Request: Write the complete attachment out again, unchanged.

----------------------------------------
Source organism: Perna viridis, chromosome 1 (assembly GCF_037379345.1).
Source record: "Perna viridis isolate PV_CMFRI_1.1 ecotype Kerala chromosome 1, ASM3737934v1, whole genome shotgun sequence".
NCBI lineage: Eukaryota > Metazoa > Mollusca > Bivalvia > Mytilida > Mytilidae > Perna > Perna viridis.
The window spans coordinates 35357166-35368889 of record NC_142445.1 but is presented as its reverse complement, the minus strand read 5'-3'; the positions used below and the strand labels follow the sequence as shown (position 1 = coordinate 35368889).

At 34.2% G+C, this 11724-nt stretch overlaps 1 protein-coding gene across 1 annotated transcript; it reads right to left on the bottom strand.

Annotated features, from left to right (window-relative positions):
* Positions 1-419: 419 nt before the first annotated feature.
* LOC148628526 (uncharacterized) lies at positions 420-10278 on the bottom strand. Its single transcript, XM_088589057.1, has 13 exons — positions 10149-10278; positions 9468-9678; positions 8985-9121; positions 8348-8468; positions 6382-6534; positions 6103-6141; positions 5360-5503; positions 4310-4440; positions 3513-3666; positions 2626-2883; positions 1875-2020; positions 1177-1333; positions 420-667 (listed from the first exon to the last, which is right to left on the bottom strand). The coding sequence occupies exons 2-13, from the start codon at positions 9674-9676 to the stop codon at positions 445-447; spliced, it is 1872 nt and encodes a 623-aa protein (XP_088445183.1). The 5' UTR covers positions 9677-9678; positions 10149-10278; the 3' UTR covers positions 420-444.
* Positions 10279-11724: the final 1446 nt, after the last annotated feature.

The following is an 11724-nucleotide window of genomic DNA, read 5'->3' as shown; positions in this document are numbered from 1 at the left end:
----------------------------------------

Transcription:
Source organism: Perna viridis, chromosome 1 (assembly GCF_037379345.1).
Source record: "Perna viridis isolate PV_CMFRI_1.1 ecotype Kerala chromosome 1, ASM3737934v1, whole genome shotgun sequence".
NCBI lineage: Eukaryota > Metazoa > Mollusca > Bivalvia > Mytilida > Mytilidae > Perna > Perna viridis.
The window spans coordinates 35357166-35368889 of record NC_142445.1 but is presented as its reverse complement, the minus strand read 5'-3'; the positions used below and the strand labels follow the sequence as shown (position 1 = coordinate 35368889).

At 34.2% G+C, this 11724-nt stretch overlaps 1 protein-coding gene across 1 annotated transcript; it reads right to left on the bottom strand.

Annotated features, from left to right (window-relative positions):
* Positions 1-419: 419 nt before the first annotated feature.
* LOC148628526 (uncharacterized) lies at positions 420-10278 on the bottom strand. Its single transcript, XM_088589057.1, has 13 exons — positions 10149-10278; positions 9468-9678; positions 8985-9121; positions 8348-8468; positions 6382-6534; positions 6103-6141; positions 5360-5503; positions 4310-4440; positions 3513-3666; positions 2626-2883; positions 1875-2020; positions 1177-1333; positions 420-667 (listed from the first exon to the last, which is right to left on the bottom strand). The coding sequence occupies exons 2-13, from the start codon at positions 9674-9676 to the stop codon at positions 445-447; spliced, it is 1872 nt and encodes a 623-aa protein (XP_088445183.1). The 5' UTR covers positions 9677-9678; positions 10149-10278; the 3' UTR covers positions 420-444.
* Positions 10279-11724: the final 1446 nt, after the last annotated feature.

The following is an 11724-nucleotide window of genomic DNA, read 5'->3' as shown; positions in this document are numbered from 1 at the left end: